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Uncle Buddy

Posted by Jimmy Lauga on August 04, 2020

My Uncle Buddy, also known as Phillip Hountha, was in charge of the maintenance department for 12 years (1973-1985).

    He attended Warren Easton High School where he was active running track (sprints) and playing trumpet in the band. After graduating, he enlisted in the United States Air Force and found himself in the Korean War! He and several other airmen manned a strategic radar sight on top of a mountain in the war zone. Their mission was to alert our forces when “incoming” enemy aircraft were approaching and to assist “friendly forces” aircraft in inclement weather or whatever they needed. This was a very important mission and vital to the war effort. Several times their radar site was attacked by Chinese and North Korean troops. They had to take up arms alongside our soldiers to repulse these attacks. 

 

    After a long year in Korea, Buddy returned to the United States after some much-needed leave was posted to another mountain top radar site in Minot, North Dakota. After fulfilling his military commitment, he returned home to New Orleans. He stayed at our family home in Lakeview and got a job at a company called “Hangers- Prosthetics”. The handmade arms and legs for handicapped people. A very unique craft indeed. He excelled at the trade and became their top employee. After several years the owner died and Buddy was offered the business. For some reason, he did not, or could not purchase Hangers.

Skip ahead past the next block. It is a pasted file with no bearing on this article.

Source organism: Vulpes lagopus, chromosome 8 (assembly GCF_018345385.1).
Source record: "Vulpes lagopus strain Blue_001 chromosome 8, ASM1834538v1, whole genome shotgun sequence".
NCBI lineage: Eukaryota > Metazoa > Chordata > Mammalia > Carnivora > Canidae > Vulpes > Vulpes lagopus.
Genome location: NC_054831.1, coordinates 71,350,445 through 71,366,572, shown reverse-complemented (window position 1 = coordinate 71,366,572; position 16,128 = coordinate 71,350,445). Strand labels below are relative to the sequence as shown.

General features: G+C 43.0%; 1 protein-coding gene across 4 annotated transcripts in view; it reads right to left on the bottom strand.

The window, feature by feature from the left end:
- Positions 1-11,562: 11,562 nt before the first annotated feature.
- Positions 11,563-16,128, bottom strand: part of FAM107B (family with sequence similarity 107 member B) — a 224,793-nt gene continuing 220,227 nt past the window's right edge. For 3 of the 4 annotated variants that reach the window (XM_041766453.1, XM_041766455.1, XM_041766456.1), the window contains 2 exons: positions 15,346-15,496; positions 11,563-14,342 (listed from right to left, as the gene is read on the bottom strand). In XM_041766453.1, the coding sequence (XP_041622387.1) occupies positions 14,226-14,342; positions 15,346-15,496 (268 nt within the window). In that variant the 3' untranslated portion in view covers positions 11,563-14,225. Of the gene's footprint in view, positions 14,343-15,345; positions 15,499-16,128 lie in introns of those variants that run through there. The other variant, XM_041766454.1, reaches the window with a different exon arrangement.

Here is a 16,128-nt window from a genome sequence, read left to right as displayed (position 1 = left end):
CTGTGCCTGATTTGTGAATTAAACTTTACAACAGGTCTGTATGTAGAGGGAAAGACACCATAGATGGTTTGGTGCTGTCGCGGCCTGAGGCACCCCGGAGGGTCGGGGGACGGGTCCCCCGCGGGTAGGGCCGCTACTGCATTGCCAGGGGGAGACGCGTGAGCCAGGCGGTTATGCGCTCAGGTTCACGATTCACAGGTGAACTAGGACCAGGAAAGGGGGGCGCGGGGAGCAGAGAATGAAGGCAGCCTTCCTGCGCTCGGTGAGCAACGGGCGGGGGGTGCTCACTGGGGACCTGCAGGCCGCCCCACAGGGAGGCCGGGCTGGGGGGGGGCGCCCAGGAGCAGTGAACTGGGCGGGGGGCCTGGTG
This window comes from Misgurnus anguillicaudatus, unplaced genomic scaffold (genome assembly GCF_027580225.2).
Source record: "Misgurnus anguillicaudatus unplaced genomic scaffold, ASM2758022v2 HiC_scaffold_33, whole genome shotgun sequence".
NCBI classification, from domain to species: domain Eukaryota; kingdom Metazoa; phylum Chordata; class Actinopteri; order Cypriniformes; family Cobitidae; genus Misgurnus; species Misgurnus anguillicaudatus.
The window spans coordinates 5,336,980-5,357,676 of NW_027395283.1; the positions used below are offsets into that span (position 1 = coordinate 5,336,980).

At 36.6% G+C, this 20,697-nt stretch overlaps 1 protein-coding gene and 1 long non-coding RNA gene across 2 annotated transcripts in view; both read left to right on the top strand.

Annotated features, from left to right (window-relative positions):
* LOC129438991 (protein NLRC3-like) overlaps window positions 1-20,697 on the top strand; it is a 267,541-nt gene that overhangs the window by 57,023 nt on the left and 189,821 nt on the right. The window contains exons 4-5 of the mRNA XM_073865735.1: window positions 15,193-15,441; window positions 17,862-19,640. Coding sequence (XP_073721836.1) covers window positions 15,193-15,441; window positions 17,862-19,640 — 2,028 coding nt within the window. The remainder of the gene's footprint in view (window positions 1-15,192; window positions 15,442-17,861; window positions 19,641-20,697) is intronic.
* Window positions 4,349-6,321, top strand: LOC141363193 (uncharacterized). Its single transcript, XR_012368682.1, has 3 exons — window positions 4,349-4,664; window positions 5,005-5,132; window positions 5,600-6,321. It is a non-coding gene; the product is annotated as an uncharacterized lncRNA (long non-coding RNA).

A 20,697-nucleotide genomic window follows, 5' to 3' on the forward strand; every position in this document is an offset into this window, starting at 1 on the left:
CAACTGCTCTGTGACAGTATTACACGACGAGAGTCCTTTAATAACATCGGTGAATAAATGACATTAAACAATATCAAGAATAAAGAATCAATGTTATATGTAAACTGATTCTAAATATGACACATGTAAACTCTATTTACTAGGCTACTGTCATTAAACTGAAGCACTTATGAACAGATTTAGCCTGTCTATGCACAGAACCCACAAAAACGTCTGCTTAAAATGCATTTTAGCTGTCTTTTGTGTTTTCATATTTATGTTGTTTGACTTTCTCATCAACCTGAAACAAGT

Time passed and I eventually returned home after mustering out of the Air Force in 1971. My father was sick with cancer and I wanted to help out while waiting to catch on with an airline. Well, I never took that job and wound up running Gay 90’s Carriages, which eventually became Royal Carriages. 

 

The person doing our repairs was also a driver. His name was Joe Davis. I decided we needed to upgrade our maintenance and hired Buddy. Joe Davis went back to driving carriages fulltime. Buddy took to his new job like a duck to water! He exceeded at everything and quickly became our go-to -guy!

 

He remained in our employ until 1984 when he was involved in a terrible head-on auto accident. While recovering he developed aggressive throat cancer and he lost his ability to work. Buddy died shortly after at 59 years old. A tragic ending to a good life!RIP Buddy, You are Missed! 

 

I highly recommend this carriage ride, especially if it's your first visit to New Orleans. It gives you a little understanding of the city, how it is laid out and a little history along the way. Especially enjoyed going through the cemetery and learning about the traditions of this area, so different from the way I grew up. Our guide, Talletha, was so much fun and knowledgeable about the area and Red, who pulled us through the city, was amazing. Definitely, check this attraction out.

TripAdvisor Member: Sonya M

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